When the LIV Golf series arrived with a bang in the world of golf, its big names were convinced that they could convince the resistance, because everyone has a price. And for Jon Rahm, that price is $500 million.

The news broke a little over a week ago. After days of speculation, the man who donned the green jacket at the last Masters Tournament published a photo of him and Greg Norman wearing a smile and a jacket in the colors of the Saudi circuit.

“I’m proud to be part of something so special and one that will grow our sport,” he wrote in his post.

“A tournament with shotgun starts, with three rounds and no cuts, for me, is not a golf tournament. It’s that simple,” he said of the LIV series regulations. His face conveyed contempt, disgust and judgment.

Before continuing: “I want to play against the best players in the world in a format that has been proven for hundreds of years. »

And concludes: “Would it change anything in my life to earn an extra $400 million? No. The truth is that I could retire and live well on what I earned playing golf. »

Like the smooth talker Jean-Paul Belleau, Rahm was faithful until the temptation to look elsewhere became too tempting.

The saddest thing for PGA Tour fans is seeing a pillar turn around and cross over to the dark side.

Since the start of this war between the PGA and the LIV series, Rahm seemed to be one of the untouchables, the irreducible, the guardians of tradition…. As have become Rory McIlroy, Scottie Scheffler and Jordan Spieth.

Rahm is another player who wowed the crowds, not just for his quality of play and charisma, but for standing up to the wind as the shifting Saudi sand managed to capture some deserters.

Thus, 15 of the last 31 major tournaments have been won by players receiving a paycheck from Saudi Arabia. Only one player, however, has won one as a Series LIV player. It was Brooks Koepka, at the last PGA Championship.

And casually, if the estimated value of Rahm’s contract with Series LIV until 2029 turns out to be accurate, anyone would think twice before coughing up $500 million, no matter where it comes from.

At least the cream of the crop remains on the PGA Tour. Especially the pool of promising young players. Until proven otherwise, Viktor Hovland, Max Homa, Matt Fitzpatrick and Collin Morikawa still have their membership cards.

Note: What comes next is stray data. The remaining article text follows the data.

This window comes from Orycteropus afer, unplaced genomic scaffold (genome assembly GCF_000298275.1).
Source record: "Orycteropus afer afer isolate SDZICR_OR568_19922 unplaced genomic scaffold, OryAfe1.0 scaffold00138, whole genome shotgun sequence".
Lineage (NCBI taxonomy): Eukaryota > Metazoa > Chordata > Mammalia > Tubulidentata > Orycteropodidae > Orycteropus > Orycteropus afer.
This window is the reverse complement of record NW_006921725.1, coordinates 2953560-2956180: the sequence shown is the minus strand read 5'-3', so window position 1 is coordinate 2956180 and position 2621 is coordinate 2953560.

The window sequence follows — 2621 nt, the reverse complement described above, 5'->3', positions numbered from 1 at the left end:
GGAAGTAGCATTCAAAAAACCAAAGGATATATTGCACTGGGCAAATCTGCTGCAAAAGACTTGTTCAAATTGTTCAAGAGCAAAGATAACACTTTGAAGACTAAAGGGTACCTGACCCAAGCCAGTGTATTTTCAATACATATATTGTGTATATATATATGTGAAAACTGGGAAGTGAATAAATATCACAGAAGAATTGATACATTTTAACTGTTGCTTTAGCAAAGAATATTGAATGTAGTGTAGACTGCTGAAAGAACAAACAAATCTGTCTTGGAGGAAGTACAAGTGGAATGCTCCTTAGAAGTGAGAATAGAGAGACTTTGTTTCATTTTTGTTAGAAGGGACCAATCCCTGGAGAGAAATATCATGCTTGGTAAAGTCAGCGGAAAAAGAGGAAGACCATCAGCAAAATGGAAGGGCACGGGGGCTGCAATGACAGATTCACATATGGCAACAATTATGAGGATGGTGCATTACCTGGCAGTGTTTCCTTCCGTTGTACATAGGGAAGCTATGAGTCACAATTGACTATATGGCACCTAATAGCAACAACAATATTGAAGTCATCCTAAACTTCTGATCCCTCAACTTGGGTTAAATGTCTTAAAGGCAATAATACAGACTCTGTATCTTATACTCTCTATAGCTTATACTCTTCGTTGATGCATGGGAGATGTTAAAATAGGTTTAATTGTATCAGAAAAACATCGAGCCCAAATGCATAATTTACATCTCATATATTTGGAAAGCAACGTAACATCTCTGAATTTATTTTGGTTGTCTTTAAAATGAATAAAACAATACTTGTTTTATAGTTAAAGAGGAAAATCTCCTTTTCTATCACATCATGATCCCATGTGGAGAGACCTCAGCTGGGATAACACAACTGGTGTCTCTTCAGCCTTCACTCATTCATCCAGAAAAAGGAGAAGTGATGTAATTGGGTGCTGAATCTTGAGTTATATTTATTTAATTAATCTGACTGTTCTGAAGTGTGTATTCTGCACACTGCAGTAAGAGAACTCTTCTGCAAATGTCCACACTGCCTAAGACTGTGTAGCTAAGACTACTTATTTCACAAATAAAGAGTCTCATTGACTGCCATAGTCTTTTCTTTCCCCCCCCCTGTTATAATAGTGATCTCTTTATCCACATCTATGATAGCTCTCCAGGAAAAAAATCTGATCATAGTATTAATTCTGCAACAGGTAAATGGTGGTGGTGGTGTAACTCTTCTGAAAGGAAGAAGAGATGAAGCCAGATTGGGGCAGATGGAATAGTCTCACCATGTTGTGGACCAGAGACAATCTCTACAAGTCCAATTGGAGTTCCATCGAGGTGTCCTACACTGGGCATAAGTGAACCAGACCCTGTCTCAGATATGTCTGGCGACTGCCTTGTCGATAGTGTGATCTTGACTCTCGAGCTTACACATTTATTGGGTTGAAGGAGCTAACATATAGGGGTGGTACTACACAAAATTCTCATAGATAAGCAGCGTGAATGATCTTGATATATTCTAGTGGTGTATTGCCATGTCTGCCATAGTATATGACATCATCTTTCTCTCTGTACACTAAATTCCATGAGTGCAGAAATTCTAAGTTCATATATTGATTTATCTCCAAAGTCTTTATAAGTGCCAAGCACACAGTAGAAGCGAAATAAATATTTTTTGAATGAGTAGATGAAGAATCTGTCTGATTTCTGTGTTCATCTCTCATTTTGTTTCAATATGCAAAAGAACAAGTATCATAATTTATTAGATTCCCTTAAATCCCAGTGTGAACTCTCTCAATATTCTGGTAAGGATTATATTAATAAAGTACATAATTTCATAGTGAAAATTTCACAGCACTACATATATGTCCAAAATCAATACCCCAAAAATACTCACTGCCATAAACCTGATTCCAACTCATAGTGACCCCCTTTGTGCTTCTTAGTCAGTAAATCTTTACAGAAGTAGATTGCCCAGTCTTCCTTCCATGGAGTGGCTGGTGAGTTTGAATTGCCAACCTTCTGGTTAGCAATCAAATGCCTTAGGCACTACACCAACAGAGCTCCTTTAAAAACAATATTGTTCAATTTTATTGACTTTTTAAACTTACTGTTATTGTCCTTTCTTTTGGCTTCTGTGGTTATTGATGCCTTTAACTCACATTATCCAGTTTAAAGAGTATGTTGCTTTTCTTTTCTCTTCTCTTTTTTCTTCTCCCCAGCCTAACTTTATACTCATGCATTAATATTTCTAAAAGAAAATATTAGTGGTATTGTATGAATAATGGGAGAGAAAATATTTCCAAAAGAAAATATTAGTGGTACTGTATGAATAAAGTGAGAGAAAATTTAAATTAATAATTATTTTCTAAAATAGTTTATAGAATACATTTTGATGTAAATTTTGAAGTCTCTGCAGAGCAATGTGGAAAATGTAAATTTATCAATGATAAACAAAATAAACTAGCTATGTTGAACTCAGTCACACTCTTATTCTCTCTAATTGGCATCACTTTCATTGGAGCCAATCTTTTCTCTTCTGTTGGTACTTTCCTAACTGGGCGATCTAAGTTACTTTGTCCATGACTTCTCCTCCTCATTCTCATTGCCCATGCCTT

Even if rumors concerning some of them are setting the Internet ablaze.

Tony Finau, the most sought-after player on the PGA, it was said, wanted to set things straight at the end of the Grant Thornton Invitational. He published a message on Instagram to formalize his loyalty to the best circuit in the world. “

The day after Rahm’s transfer was made official, Canadian golfer Mackenzie Hughes wrote a long article on the X platform.

The 66th player in the world ranking rarely speaks on the platforms. Even in interviews, he is not the most talkative. This shows to what extent this news had the effect of a seismic shock in the unpredictable world of golf.

“Men’s professional golf is in a very sad position,” he wrote to begin his explanation.

In summary, he explains that he always dreamed of playing on the PGA Tour circuit and that he had difficulty believing it when he achieved it. Then, despite the current disputes, it is still a good place to “work”, he put in quotes.

He emphasizes the sadness of seeing the best players in the world divided between two camps and he appeals to the leadership of the circuit to try to find a solution.

However, the solution was already found last summer. On June 6, the two circuits announced that they had signed the armistice with the aim of reuniting and creating a single circuit.

But as with the third film In a Galaxy Near You, the sequel is long overdue. The golf world is still without news, without updates and without signs of progress in the matter.

Waiting this long certainly does not bode well. The new season will take off shortly and the golf world is still torn apart. If not, more.